The ecclesiology of Schillebeeckx is the bond between his anthropology and his view of creation. The churches are not in itself the kingdom of God. The church is the sacrament (a sign which is being effectuated) of the oneness or communion of the whole of humanity through her oneness with the living God (1966a:100,101; 1966b:54, 55). Schillebeeckx states that Jesus left us a living community of believers. “Niet een heilige rest, maar eerstelingen van de verzameling van heel Israel, en ten slotte van heel het mendom. Met ander woorden: een eschatologische bevrijdensbeweging, met als doel alle mensen te verzamelen en tot eenheid te brengen, tot vrede: onderling, met elkaar en alle volkeren, en met de natuur. En dit alles op grond van de eenheid met de levende God” (V:176, my emphasis). The role of the church as agent of peace and reconciliation is therefore of the utmost importance. To Schillebeeckx the centre of all salvation is justification through grace. All other aspects of liberation are illuminated and seen in perspective from this viewpoint (G:770). Liberation and reconciliation is closely related. This is exemplified in the history of reconciliation of Jacob and Esau (Gen 32:25-32). This is of great significance especially to black and white estranged “brothers in Christ” in South Africa.

Jacob is changed radically in his nightly encounter with God, and as a new man he confronts his brother. “In het elkaar wederzijds aamvaarden en bevestigen in een persoonlikje, verzoenende ontmoeting van Jakob en Esau, licht het aangezicht van God zelf op … Op het gelaat van verzoenende mensen straalt als de zon het eigen gelaat van God. Daarom noemde Jakob de plaats Pniël, d.i. aanschijn van God, want ik heb God gezien van aanschijn tot aanschijn en ik mocht leven … Verzoenden hebben bestaansrecht, het recht om te leven. Verzoening is leven, mogen leven. Zij maakt ons leven, binnen onze geschiedenis van lijden en onrecht, de moeite om te leven waard” (G:701-703).


This paper illustrates the central scope of Edward Schillebeeckx’s contextual theology. He believes that the relevance of theology depends on the churches’ ability to draw the line from liberation to salvation and vice versa. Schillebeeckx’s liberation theology is a bridge between the theologies of the First and the Third World and is critical of Marxist thought as well as Western economic values. It is primarily his Christology which provides him with a clear view of anthropology and creation and highlights the church’s role in the process of reconciliation and renewal. It is especially his anthropological coordinates which can serve as a basis of ecumenical discourse in our South African context.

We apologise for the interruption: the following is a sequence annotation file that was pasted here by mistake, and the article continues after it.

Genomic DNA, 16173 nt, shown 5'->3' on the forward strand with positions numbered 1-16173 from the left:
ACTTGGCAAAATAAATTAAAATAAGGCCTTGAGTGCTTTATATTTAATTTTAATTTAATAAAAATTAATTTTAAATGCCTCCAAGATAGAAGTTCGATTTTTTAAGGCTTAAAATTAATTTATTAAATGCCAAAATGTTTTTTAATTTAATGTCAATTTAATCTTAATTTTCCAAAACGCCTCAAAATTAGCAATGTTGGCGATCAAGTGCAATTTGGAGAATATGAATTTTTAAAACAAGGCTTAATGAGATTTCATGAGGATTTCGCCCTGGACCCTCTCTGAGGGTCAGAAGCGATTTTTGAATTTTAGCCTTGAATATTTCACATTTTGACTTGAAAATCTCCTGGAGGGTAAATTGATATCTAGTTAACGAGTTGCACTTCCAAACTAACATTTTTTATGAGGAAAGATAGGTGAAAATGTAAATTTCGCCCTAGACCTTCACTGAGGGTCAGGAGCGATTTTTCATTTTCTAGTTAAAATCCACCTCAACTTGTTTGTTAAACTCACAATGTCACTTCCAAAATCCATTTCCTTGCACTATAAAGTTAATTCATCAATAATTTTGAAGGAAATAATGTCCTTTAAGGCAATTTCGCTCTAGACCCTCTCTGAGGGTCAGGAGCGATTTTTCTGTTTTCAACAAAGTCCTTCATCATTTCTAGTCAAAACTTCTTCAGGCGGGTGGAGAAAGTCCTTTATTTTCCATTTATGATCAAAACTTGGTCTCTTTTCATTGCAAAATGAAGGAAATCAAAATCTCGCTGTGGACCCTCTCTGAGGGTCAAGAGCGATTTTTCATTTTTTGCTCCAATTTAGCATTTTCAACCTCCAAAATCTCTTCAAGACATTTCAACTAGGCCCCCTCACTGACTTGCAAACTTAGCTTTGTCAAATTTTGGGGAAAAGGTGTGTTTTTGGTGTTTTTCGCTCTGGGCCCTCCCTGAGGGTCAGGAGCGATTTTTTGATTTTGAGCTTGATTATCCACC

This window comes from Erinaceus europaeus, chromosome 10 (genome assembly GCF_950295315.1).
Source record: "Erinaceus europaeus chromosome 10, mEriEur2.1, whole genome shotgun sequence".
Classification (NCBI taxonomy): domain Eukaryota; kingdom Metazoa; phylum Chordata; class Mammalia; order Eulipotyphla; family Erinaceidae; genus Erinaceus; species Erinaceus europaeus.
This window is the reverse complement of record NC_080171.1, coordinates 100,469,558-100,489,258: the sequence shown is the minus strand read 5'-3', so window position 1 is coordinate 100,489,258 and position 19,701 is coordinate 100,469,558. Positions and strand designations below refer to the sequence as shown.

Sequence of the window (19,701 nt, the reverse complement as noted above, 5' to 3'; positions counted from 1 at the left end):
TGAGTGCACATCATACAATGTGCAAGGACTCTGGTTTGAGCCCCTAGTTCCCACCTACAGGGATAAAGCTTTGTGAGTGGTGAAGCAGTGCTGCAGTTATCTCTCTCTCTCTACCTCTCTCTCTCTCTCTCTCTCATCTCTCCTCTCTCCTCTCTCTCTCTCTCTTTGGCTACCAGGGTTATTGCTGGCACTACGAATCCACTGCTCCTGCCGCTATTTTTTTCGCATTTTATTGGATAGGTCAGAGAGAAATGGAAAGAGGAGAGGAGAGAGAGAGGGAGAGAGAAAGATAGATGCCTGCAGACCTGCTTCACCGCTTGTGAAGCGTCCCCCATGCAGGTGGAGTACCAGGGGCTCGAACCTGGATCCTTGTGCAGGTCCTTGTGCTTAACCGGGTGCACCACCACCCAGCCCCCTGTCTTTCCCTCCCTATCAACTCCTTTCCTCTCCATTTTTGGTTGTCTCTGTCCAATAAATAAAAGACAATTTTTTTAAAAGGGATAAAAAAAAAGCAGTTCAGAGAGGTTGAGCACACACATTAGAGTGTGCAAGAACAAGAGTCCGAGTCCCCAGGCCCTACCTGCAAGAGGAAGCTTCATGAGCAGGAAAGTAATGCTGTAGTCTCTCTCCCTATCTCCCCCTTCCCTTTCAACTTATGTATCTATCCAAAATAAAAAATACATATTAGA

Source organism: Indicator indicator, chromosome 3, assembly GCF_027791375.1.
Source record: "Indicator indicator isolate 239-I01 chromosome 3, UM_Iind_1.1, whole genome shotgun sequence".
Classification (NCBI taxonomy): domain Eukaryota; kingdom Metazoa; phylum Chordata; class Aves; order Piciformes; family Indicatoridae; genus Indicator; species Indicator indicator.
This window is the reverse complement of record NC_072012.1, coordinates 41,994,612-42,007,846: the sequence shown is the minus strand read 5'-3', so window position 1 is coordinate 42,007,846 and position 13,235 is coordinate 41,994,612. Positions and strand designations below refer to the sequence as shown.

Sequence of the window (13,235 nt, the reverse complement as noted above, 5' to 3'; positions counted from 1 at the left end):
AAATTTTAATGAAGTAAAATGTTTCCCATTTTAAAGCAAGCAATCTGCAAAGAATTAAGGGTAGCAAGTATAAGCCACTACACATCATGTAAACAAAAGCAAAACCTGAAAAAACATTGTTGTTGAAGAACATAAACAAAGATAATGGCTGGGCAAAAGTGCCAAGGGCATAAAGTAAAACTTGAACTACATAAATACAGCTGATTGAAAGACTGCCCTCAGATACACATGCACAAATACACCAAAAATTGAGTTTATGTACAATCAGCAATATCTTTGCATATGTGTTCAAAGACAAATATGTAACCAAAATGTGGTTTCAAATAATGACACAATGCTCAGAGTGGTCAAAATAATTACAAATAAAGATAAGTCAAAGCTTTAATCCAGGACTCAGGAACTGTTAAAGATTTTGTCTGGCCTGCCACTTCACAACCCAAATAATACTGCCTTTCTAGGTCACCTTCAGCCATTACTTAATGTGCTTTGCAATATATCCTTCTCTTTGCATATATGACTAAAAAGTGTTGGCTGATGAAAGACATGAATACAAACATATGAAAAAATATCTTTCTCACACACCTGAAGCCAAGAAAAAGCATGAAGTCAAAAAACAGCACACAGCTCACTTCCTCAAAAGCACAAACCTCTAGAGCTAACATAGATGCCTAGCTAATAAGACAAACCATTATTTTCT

The implications of his theology for the South African situation are:

• It demands a critical attitude towards the current value-systems.

• By implementing historical hermeneutics he challenges us to respond to the problems of our own age – especially the presuppositions of a scientific and technocratic worldview.

• In thought and action the Christians must be on the forefront, proclaiming God’s rule as liberating to men and women everywhere, especially to the sick, the poor and the needy.

• In our post-apartheid era we will have to learn to communicate anew and to experience the love of Christ which transcends cultural and political differences. The true opposite to an ideology of separation is not a new ideology of unity (where everyone still fends for himself), but the gospel of peace, communion and grace (cf. König 1988:87). The implication of such an attitude is concern for the needy and taking responsibility to act on one another’s behalf. This implies also the restoration of the value of the human person in totality (cf. the six dimensions of being human).

• In a society in which race is still the dominant factor even ten years since apartheid has been demolished, the most basic problem in South Africa is the division of races by the race classification act. This act has been a cornerstone of the apartheid era and many churches e.g. the Catholic Bishops of South Africa, regarded it as evil (Malan DJ, in Du Toit DA Die Mens en sy regte, Zebra, Cape Town, 1988, pp 127). It is unbelievable that it is still being kept intact by the new government in SA. It is the basis for new forms of discrimination in which skin colour determines work, the opportunity to study and the freedom of which Martin Luther King dreamt, seems to be just that: a dream … Is it possible that some day in South Africa our children will be judged not by the colour of their skin, but by their character, virtue and talents?

• The love between Christians of different Churches and their actions to change the face and the heart of South Africa is of the utmost importance. The protestant Eucharist is a prayer “ut omnes unum sint” according to Schillebeeckx (1966c:177) and the Belhar confession is a cry for unity, righteousness and love through our faith and hope (Jonker WD 1994; Botha J and Naudé, P 1998).

• The violence which is demolishing our country like a tsunami, and in which women and children are mostly the victims with 900 children being murdered annually, is calling to heaven. The result is a loss of many talented South Africans and a feeling of hopelessness and fear. Curbing this violence is the calling of church and state, of every individual and all communities. In a community with so much poverty and hatred, the gospel is a powerful force of God. It is our only hope. God alone can change people’s hearts and attitudes and their conduct. World-wide prayer is needed to change people, to reduce poverty and to instil new values.

• Poverty must be the main concern of church and state. Creating work opportunities, creating an atmosphere of trust and inspiring people to become entrepreneurs is vital. In Johannesburg, Cape Town and many other cities the Dutch Reformed Church amongst others are on the forefront investing millions and helping the poor to become self- employed. Du Toit pleaded in 1988 that the problem of poverty in all its different facets must be tackled, and it rings even more true today (p 95).